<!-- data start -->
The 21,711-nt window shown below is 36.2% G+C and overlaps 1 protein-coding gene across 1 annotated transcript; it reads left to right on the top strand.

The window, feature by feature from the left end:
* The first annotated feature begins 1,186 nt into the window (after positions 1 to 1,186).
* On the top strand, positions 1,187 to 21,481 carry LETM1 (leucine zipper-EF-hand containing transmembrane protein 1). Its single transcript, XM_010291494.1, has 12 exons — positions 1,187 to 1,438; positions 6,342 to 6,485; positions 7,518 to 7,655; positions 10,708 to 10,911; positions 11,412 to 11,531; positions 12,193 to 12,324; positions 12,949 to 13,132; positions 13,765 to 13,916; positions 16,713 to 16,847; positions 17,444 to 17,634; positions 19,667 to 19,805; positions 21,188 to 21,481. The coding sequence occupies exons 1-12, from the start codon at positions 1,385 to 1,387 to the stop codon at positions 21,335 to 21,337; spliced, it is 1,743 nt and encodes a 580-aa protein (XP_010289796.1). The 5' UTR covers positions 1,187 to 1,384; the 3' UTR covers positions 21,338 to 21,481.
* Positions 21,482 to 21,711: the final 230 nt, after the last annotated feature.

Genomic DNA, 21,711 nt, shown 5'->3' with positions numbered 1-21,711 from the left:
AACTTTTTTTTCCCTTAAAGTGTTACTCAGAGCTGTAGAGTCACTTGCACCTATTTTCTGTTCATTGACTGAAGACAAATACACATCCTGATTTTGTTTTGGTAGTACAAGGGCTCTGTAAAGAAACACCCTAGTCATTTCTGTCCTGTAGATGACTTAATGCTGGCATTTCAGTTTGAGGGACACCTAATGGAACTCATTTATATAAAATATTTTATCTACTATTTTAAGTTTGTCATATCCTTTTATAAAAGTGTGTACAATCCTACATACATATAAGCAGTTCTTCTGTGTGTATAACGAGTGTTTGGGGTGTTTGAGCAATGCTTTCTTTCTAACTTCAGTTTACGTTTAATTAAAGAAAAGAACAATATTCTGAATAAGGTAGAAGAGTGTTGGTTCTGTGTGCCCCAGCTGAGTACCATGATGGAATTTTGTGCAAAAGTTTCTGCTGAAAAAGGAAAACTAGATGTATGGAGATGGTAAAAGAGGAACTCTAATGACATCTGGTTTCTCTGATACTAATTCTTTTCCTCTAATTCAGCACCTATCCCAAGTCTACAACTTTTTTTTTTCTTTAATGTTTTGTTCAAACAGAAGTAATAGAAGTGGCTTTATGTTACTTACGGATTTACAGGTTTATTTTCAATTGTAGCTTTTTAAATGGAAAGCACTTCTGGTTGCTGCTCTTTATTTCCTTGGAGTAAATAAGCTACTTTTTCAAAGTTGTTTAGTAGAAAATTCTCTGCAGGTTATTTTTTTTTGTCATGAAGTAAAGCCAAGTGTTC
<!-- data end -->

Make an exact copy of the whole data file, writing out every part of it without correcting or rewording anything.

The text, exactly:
The 21,711-nt window shown below is 36.2% G+C and overlaps 1 protein-coding gene across 1 annotated transcript; it reads left to right on the top strand.

The window, feature by feature from the left end:
* The first annotated feature begins 1,186 nt into the window (after positions 1 to 1,186).
* On the top strand, positions 1,187 to 21,481 carry LETM1 (leucine zipper-EF-hand containing transmembrane protein 1). Its single transcript, XM_010291494.1, has 12 exons — positions 1,187 to 1,438; positions 6,342 to 6,485; positions 7,518 to 7,655; positions 10,708 to 10,911; positions 11,412 to 11,531; positions 12,193 to 12,324; positions 12,949 to 13,132; positions 13,765 to 13,916; positions 16,713 to 16,847; positions 17,444 to 17,634; positions 19,667 to 19,805; positions 21,188 to 21,481. The coding sequence occupies exons 1-12, from the start codon at positions 1,385 to 1,387 to the stop codon at positions 21,335 to 21,337; spliced, it is 1,743 nt and encodes a 580-aa protein (XP_010289796.1). The 5' UTR covers positions 1,187 to 1,384; the 3' UTR covers positions 21,338 to 21,481.
* Positions 21,482 to 21,711: the final 230 nt, after the last annotated feature.

Genomic DNA, 21,711 nt, shown 5'->3' with positions numbered 1-21,711 from the left:
AACTTTTTTTTCCCTTAAAGTGTTACTCAGAGCTGTAGAGTCACTTGCACCTATTTTCTGTTCATTGACTGAAGACAAATACACATCCTGATTTTGTTTTGGTAGTACAAGGGCTCTGTAAAGAAACACCCTAGTCATTTCTGTCCTGTAGATGACTTAATGCTGGCATTTCAGTTTGAGGGACACCTAATGGAACTCATTTATATAAAATATTTTATCTACTATTTTAAGTTTGTCATATCCTTTTATAAAAGTGTGTACAATCCTACATACATATAAGCAGTTCTTCTGTGTGTATAACGAGTGTTTGGGGTGTTTGAGCAATGCTTTCTTTCTAACTTCAGTTTACGTTTAATTAAAGAAAAGAACAATATTCTGAATAAGGTAGAAGAGTGTTGGTTCTGTGTGCCCCAGCTGAGTACCATGATGGAATTTTGTGCAAAAGTTTCTGCTGAAAAAGGAAAACTAGATGTATGGAGATGGTAAAAGAGGAACTCTAATGACATCTGGTTTCTCTGATACTAATTCTTTTCCTCTAATTCAGCACCTATCCCAAGTCTACAACTTTTTTTTTTCTTTAATGTTTTGTTCAAACAGAAGTAATAGAAGTGGCTTTATGTTACTTACGGATTTACAGGTTTATTTTCAATTGTAGCTTTTTAAATGGAAAGCACTTCTGGTTGCTGCTCTTTATTTCCTTGGAGTAAATAAGCTACTTTTTCAAAGTTGTTTAGTAGAAAATTCTCTGCAGGTTATTTTTTTTTGTCATGAAGTAAAGCCAAGTGTTC